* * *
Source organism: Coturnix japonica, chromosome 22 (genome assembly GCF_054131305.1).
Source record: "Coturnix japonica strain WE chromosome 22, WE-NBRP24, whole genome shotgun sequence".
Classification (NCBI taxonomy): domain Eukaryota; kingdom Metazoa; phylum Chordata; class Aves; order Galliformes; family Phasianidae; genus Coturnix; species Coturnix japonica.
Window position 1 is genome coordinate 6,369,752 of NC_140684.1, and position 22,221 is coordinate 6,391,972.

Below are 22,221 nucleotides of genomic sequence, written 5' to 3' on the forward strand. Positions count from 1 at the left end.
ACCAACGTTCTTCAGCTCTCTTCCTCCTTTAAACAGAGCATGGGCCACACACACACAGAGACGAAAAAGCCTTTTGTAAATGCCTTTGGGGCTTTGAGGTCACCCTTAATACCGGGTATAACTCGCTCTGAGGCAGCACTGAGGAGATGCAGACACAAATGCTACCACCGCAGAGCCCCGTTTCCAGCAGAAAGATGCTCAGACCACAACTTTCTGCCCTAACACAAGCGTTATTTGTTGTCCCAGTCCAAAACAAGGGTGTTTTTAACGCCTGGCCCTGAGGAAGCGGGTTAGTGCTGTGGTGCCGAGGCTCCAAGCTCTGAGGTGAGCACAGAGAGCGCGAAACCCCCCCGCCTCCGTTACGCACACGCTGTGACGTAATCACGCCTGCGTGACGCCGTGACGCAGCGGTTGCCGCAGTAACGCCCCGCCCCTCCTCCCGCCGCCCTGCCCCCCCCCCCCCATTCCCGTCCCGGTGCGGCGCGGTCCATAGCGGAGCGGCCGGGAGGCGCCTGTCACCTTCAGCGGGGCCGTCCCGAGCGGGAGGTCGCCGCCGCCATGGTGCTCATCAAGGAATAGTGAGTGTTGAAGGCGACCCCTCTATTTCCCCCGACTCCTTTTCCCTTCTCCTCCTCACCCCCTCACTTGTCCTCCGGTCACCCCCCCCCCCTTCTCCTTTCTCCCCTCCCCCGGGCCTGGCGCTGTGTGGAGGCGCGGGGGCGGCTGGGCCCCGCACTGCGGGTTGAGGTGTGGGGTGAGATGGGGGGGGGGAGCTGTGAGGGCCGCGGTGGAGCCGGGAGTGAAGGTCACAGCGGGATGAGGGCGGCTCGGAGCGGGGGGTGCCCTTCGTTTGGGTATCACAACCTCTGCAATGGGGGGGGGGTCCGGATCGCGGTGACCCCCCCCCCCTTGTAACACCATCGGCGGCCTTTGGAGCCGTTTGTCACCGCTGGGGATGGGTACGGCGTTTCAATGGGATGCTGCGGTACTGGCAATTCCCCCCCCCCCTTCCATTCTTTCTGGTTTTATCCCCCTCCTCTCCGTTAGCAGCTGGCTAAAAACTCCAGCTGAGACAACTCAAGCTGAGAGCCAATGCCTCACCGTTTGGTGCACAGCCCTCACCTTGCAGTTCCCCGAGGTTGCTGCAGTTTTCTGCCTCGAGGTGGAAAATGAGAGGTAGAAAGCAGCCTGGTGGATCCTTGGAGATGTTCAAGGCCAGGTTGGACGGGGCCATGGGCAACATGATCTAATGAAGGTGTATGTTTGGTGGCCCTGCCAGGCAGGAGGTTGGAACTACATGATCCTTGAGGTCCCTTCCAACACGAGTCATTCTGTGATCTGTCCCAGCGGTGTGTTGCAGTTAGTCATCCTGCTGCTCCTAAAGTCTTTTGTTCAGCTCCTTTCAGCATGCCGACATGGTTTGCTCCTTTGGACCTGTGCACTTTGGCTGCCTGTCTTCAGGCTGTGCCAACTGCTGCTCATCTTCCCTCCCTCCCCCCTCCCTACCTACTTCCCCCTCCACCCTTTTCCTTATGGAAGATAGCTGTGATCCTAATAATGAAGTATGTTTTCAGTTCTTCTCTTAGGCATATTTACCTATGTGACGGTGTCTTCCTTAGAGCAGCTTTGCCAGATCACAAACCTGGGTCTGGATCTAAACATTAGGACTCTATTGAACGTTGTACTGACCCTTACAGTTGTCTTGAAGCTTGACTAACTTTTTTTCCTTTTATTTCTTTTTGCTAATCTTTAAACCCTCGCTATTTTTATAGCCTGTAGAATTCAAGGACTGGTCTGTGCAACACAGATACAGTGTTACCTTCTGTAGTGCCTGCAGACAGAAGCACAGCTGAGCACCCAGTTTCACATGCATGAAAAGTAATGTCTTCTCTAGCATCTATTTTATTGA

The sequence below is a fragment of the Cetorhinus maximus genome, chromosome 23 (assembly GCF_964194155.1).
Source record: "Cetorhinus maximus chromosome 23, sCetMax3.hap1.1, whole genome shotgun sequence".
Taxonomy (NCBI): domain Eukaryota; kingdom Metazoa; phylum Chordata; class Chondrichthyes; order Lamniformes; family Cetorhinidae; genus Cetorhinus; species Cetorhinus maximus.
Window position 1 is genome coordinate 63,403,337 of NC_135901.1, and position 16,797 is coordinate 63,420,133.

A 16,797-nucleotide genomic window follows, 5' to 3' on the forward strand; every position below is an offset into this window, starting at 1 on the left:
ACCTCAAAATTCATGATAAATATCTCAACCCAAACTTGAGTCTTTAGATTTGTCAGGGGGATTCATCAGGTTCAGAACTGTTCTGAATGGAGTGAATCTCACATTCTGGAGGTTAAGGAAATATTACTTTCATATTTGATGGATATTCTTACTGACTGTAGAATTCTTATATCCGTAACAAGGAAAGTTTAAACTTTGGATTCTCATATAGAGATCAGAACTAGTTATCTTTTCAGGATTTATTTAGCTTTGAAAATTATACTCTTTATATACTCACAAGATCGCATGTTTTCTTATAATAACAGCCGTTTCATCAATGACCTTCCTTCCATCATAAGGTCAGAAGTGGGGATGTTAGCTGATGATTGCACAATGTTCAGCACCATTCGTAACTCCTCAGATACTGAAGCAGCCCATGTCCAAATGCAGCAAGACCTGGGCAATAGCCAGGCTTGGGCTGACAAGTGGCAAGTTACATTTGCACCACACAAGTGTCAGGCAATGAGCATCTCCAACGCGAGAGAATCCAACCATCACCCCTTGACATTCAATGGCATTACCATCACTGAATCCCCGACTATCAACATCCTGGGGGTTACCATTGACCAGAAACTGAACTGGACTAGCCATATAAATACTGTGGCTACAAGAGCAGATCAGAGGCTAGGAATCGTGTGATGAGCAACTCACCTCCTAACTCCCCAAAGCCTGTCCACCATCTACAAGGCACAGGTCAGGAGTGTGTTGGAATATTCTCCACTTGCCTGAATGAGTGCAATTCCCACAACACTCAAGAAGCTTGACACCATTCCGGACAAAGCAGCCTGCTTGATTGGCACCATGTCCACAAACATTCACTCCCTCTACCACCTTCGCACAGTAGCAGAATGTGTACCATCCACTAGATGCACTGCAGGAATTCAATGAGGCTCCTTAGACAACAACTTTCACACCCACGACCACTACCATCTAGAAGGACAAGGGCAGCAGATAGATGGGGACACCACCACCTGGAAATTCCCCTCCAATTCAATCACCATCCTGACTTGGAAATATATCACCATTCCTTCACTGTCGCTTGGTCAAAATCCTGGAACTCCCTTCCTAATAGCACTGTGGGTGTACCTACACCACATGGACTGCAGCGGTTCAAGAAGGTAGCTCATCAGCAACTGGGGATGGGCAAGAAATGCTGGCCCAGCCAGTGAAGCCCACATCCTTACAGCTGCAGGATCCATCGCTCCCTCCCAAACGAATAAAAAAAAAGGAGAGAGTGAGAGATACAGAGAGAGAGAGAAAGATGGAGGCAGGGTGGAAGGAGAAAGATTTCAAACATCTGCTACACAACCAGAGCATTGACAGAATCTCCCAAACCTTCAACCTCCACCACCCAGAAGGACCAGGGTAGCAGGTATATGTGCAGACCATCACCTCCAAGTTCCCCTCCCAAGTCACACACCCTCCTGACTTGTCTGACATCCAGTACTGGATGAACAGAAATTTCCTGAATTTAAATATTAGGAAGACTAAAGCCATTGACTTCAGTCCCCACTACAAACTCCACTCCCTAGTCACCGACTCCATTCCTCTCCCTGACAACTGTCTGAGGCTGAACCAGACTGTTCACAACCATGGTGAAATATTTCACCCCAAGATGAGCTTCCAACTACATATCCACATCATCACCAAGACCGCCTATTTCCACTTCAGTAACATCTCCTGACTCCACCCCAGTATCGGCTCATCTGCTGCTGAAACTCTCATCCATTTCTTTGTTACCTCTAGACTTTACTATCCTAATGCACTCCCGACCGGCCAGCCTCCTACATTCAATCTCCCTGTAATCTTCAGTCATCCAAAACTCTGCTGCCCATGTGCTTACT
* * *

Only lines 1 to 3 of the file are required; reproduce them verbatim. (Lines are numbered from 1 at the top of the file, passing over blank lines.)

Source organism: Coturnix japonica, chromosome 22 (genome assembly GCF_054131305.1).
Source record: "Coturnix japonica strain WE chromosome 22, WE-NBRP24, whole genome shotgun sequence".
Classification (NCBI taxonomy): domain Eukaryota; kingdom Metazoa; phylum Chordata; class Aves; order Galliformes; family Phasianidae; genus Coturnix; species Coturnix japonica.